One of these wonderful seats may be heading to Omaha real soon - I need to get something else to use when working on the computer, and this looks as if it will do the trick. At $350, it is a bargain, especially if it helps me be more productive! Congratulations, Pack!
If you are looking to add a Soul Seat or two to your household, you can contact him through the Soul Seat website http://mysoulseat.com/home.html .
I need to start a blog roll on the right side for the creative folks that I now know: Jeanne Sather's beautiful Charmed Bracelets http://charmedbracelets.net/, Korean Cuisine's wonderful cooking blog http://korean-cuisine.blogspot.com/, and Pack Mathews' website http://mysoulseat.com/home.html that he has for his great Soul Seat. If you hear of anyone else creating things, just let me know - I will post them here!

Still casting a shadow

Lots of things have been happening around me as I continue to cast a shadow. Son was recently robbed at cocked gunpoint at work (he is doing ok); daughter is entering her freshman year at college (and asking for more money); family are all doing their things as they generally do; and Lucky the dog is practicing to be a cranky elder while remaining a two-year old at heart. Sending out end of summer good wishes to all - we will be knee-deep in snow before we know it.

Saturday, August 08, 2009

Adenoid Cystic Carcinoma research article

Just saw this article again, published April 1, 2009, and thought you might want to know about it:
Volker, H; Scheich, M; Berndt, A; et al. Expression of p-AKT characterizes adenoid cystic carcinomas of head and neck with a higher risk for tumor relapse. Diagnostic Pathology 2009, 4:18 http://www.diagnosticpathology.org/content/4/1/18 .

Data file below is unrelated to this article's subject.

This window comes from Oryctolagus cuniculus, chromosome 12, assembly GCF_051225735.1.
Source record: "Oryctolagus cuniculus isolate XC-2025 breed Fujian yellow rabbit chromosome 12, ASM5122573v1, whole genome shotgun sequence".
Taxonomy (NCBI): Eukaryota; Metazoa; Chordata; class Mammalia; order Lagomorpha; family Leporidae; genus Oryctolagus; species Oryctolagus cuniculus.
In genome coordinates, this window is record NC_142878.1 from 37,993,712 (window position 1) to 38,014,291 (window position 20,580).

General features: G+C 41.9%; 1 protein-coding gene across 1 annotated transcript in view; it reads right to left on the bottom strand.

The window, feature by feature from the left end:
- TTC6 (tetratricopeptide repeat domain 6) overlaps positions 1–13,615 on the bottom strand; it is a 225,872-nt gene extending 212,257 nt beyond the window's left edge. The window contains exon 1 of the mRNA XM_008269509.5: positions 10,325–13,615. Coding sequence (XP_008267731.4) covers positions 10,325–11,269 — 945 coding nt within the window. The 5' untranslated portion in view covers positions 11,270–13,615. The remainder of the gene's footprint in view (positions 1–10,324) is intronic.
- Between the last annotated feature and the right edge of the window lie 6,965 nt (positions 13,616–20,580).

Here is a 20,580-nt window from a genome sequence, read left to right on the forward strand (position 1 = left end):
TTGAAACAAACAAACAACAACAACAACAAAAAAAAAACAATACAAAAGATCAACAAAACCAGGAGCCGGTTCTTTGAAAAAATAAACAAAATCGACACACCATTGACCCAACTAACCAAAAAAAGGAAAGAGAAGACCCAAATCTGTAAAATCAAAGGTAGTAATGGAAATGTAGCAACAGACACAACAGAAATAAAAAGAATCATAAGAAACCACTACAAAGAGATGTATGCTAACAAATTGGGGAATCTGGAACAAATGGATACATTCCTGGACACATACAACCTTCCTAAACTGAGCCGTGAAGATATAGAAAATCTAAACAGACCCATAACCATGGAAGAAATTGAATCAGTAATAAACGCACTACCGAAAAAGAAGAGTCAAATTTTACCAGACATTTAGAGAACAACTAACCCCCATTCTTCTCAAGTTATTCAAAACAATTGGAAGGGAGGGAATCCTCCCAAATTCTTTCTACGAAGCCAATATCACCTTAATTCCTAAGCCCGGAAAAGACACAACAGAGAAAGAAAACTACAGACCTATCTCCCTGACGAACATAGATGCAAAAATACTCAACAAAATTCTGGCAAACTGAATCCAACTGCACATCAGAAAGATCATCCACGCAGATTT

This is an open access journal, so you can read the full text. The scientists in Wurzburg, Germany studied tumor specimens from 29 patients to do this research. I like this understated sentence in the Background section: "The identification of tumors with a higher relapse risk seems to be interesting." Ya think?! Guess that is the 'distancing language' of the scientists, who must find it hard to work on such tough stuff day after day.
It would be nice to be able to know if my tumor was one that tested high for relapse, local or distant, but how useful is the knowledge? Not sure what they would do with that knowledge at this time, since it can take years for the cancer to grow back locally or in some distant region.
The collection of references on this article could be additional sources of reading for you or your health professional. This review article might be a good place to start for your family physician if they are not up on treatment of salivary gland cancers, for example: http://www.ncbi.nlm.nih.gov/pubmed/18402531. Remember that you can order full-text articles for a fee through most libraries listed at this directory in MedlinePlus: http://www.nlm.nih.gov/medlineplus/libraries.html

Tuesday, August 04, 2009

Uneventful head/neck visit - now on yearly schedule

I visited the head/neck surgeon that has been following me since the fall of 2006 after my initial surgery and radiation, and he proclaimed me ready for annual visits from now on. Yay! (I have been seeing them every 4 months.) Nothing much going on in the head; the places that are sensitive, are still so; the places that hurt like crap, still do; and he wasn't concerned with the voice since that was first followed by the ENT down the hall, but did give me sympathy about how long it is taking to heal. His resident gave me a right going over, exam-wise. I figure the most good that can come out of all this crap - cancer, treatment, changing of one's life habits - is to educate others on it, so I pretty much demand that residents and students are to be present and participate, if they are on that particular rotation. They need to see first-hand the weirdness of an ear canal that doesn't produce regular cerumen (ear wax, if I spelled it correctly). They need to manipulate neck muscles that have been radiated and operated on, as they try to determine the status of lymph nodes that may or may not exist in that general area. They need to hear first-hand from a patient a bit about how they are coping and doing since the diagnosis and treatment of cancer. Learning by doing is about the best thing we have going for the health care profession, and I haven't seen a simulated patient yet that can offer what this cheeky librarian can. Looking forward to my visit next August!